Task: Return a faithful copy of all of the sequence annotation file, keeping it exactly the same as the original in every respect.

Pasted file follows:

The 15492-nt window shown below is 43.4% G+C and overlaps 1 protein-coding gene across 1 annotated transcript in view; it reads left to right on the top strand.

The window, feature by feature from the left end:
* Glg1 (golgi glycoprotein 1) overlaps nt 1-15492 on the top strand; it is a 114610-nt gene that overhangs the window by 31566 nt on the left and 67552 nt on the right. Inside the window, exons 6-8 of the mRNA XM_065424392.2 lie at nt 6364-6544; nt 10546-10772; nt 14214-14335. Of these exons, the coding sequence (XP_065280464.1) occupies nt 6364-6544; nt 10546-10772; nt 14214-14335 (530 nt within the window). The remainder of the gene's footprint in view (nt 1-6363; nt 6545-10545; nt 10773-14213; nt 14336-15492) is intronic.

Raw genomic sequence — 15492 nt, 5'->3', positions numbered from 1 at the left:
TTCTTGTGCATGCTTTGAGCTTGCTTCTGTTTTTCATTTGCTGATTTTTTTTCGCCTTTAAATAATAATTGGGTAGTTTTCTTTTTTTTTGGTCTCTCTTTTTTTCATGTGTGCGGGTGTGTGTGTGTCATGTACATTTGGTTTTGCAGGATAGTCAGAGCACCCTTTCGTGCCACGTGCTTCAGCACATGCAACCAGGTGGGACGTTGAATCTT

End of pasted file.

The 15492-nt window shown below is 43.4% G+C and overlaps 1 protein-coding gene across 1 annotated transcript in view; it reads left to right on the top strand.

The window, feature by feature from the left end:
* Glg1 (golgi glycoprotein 1) overlaps nt 1-15492 on the top strand; it is a 114610-nt gene that overhangs the window by 31566 nt on the left and 67552 nt on the right. Inside the window, exons 6-8 of the mRNA XM_065424392.2 lie at nt 6364-6544; nt 10546-10772; nt 14214-14335. Of these exons, the coding sequence (XP_065280464.1) occupies nt 6364-6544; nt 10546-10772; nt 14214-14335 (530 nt within the window). The remainder of the gene's footprint in view (nt 1-6363; nt 6545-10545; nt 10773-14213; nt 14336-15492) is intronic.

Raw genomic sequence — 15492 nt, 5'->3', positions numbered from 1 at the left:
TTCTTGTGCATGCTTTGAGCTTGCTTCTGTTTTTCATTTGCTGATTTTTTTTCGCCTTTAAATAATAATTGGGTAGTTTTCTTTTTTTTTGGTCTCTCTTTTTTTCATGTGTGCGGGTGTGTGTGTGTCATGTACATTTGGTTTTGCAGGATAGTCAGAGCACCCTTTCGTGCCACGTGCTTCAGCACATGCAACCAGGTGGGACGTTGAATCTT